I spent last week in Barcelona, Spain, covering the annual Mobile World Congress wireless extravaganza. Though it's great to be in a city like Barcelona, working outside the United States poses logistical challenges. For me it's not about the money or the language, but rather about finding enough Internet access (that's something you really need when writing online content).
When I'm in Spain, I can't use a CNET-issued Sprint wireless card because Europe doesn't use CDMA technology. But even if I had a GSM card from T-Mobile or AT&T, the roaming rates would be killer. Indeed, uploading photos and videos would consume a lot of bandwidth that my expense report couldn't handle. In the past few years I've found Internet access where I could, either in the press room or at my hotel, but company press conferences always posed a problem. Not only is the Wi-Fi , but also you have to battle scores of other data-hungry journalists for a signal.
Fortunately, XCom Global provided a better solution this year. Along with my usual gear, I was able to bring one of the company's MiFi Hotspots. It's not an overstatement when I say that thing was a lifesaver. I continually had Internet access wherever I went--even at a press conference that was partially underground--and the speeds were more than sufficient for everything from tweeting to publishing a slideshow.
The MiFi and its parts come in a convenient carrying pouch that measures 7.25 inches long by 5.5 inches wide by 1.75 inches deep. I could fit it easily into my laptop bag when traveling and when walking the show floor. Inside the bag was the compact MiFi device (3.86 inches long by 2.44 inches wide by 0.6 inch deep, weighing 2.86 ounces), an extra battery (more on that later), a power cord, and the necessary plug adapters for traveling abroad. The MiFi uses a standard Micro-USB port for charging, and there's a microSD card slot that can support cards of up to 16GB.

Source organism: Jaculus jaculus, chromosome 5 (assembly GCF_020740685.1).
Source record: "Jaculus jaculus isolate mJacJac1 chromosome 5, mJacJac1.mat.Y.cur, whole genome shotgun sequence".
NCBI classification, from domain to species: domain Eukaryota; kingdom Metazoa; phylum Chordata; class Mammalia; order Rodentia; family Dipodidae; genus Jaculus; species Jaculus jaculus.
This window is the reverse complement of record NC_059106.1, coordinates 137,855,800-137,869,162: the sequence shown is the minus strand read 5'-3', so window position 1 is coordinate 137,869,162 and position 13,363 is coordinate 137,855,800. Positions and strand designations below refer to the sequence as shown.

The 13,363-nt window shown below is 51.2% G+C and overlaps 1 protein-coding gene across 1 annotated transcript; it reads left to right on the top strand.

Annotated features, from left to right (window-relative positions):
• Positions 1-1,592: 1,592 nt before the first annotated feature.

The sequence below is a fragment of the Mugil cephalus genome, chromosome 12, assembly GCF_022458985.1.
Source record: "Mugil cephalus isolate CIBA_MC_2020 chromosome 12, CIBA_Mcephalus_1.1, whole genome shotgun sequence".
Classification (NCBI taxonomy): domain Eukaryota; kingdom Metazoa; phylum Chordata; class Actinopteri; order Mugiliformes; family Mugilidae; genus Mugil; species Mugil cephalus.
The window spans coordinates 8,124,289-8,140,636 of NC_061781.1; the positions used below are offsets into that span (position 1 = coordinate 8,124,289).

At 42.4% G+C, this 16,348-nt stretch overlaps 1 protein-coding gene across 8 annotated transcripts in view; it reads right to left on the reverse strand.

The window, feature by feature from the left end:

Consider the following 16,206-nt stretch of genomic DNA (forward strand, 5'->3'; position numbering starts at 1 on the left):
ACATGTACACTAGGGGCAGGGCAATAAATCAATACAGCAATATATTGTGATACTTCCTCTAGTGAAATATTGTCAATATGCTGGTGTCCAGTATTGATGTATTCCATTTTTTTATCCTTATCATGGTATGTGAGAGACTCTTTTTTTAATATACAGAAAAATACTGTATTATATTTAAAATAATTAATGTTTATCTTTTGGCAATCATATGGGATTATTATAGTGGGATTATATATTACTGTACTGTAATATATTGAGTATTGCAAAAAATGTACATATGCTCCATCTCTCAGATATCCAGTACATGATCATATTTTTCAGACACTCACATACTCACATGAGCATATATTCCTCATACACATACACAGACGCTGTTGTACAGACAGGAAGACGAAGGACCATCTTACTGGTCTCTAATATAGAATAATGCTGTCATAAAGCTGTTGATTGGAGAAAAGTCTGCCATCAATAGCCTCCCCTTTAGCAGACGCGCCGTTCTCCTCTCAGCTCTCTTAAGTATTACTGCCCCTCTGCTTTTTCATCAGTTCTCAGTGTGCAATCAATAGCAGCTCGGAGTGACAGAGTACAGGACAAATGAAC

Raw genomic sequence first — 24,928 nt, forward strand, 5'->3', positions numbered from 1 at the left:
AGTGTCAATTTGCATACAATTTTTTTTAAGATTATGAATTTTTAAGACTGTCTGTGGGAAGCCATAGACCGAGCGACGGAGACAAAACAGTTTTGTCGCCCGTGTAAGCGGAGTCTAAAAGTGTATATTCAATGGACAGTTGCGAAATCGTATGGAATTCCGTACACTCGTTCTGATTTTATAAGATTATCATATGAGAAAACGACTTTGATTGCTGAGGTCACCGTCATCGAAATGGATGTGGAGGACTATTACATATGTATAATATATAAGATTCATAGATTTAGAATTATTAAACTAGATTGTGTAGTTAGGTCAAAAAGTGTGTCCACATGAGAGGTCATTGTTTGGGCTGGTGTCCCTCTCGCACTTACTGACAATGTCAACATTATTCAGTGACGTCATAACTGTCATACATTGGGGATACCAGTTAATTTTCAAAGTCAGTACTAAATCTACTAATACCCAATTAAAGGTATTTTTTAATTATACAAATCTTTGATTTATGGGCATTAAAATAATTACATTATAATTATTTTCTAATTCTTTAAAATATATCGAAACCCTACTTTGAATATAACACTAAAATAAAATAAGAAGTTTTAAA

Using the device is beyond easy. Just turn on the MiFi and point your laptop or smartphone to the wireless network. Though the network will not be secured at your first connection time, you can secure it with a password later. Either way, you'll connect automatically the next time you use it.
The MiFi can support up to five devices at one time, though I used it only with my laptop and an iPhone. In either case, the connection speeds were quite fast (for Spain, XCom promises a speed of up to 7.2Mbps). In fact, it took just a couple of minutes to upload a 16-photo slideshow of . And that was done while crouching on the floor of a theater at HTC's press conference.
As I mentioned, I had no difficulty getting a signal during my trip. The MiFi hooks into the network of a local carrier, which in my case was Vodafone Spain. Of course, since you're using a cellular network, your experience will vary by location. You should be fine in urban areas, but signals can peter out in rural areas, underground, or in the interiors of large buildings.